Try Out and Walk Around

Shoes that fit correctly at the store might start feeling tight and restrictive on the hike because of the usual swelling, so make sure to buy half a size bigger than usual. Sales people might define the right fit as one finger gap between the back of the footwear and your heel. However, the recommended way to determine the fitting is to walk around the store and up/down the stairs while vigorously wiggling your toes. The footwear is probably small if you experience any tightness.

woman hiking on mountain

Choose the Right Type of Shoes

Another thing to consider when buying shoes is the type of shoes. Not all shoes are suitable for every terrain. For example, it’s better to stick with lightweight hiking shoes such as trail runners when hiking in hot and humid areas because of better breathability and their quick-drying characteristics. Heavy-duty leather boots might be suitable for cold and rough terrains, but for almost everything else lightweight hiking shoes are considered a better option.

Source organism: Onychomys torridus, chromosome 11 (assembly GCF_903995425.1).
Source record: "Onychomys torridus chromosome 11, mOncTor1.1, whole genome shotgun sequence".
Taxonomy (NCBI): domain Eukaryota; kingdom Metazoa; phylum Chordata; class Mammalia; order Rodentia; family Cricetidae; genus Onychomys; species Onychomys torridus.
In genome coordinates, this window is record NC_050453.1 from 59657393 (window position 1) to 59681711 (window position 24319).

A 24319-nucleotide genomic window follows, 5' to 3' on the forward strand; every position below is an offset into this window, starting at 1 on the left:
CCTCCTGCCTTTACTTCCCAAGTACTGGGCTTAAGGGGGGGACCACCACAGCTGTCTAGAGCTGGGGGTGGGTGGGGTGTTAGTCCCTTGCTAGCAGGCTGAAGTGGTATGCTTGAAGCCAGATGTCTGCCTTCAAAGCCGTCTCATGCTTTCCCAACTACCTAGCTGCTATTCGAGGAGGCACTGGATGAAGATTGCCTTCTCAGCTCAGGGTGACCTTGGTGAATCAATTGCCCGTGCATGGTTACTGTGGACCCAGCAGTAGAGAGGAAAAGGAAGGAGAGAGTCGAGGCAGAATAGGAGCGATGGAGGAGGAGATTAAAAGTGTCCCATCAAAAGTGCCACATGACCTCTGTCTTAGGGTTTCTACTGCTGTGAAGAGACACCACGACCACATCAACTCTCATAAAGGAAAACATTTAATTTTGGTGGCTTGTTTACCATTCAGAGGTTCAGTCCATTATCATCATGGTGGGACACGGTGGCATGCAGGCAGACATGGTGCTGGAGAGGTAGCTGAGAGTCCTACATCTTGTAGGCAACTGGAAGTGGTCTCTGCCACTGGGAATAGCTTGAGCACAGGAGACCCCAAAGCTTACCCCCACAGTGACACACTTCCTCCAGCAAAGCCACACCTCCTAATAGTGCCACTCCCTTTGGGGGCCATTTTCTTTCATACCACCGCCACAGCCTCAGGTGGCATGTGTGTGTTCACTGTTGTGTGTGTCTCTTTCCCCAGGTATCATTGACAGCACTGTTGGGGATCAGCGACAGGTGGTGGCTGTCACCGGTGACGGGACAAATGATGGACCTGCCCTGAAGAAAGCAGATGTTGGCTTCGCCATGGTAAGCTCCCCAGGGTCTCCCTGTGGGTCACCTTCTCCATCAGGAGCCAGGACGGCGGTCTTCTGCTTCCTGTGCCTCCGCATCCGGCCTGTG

Hiking Boots vs. Lightweight Shoes

We have already covered the hiking boots vs. trail runners debate in detail in a separate post so you might want to have a look at that to learn more. Wearing hiking boots in hot and humid conditions is like an invitation to blisters. Experienced hikers prefer not to wear waterproof footwear unless they are hiking in winter-like conditions and environments in which frostbite is a real danger. Waterproof shoes are not that breathable and can take a long time to dry, which are the key factors that can turn hotspots into blisters.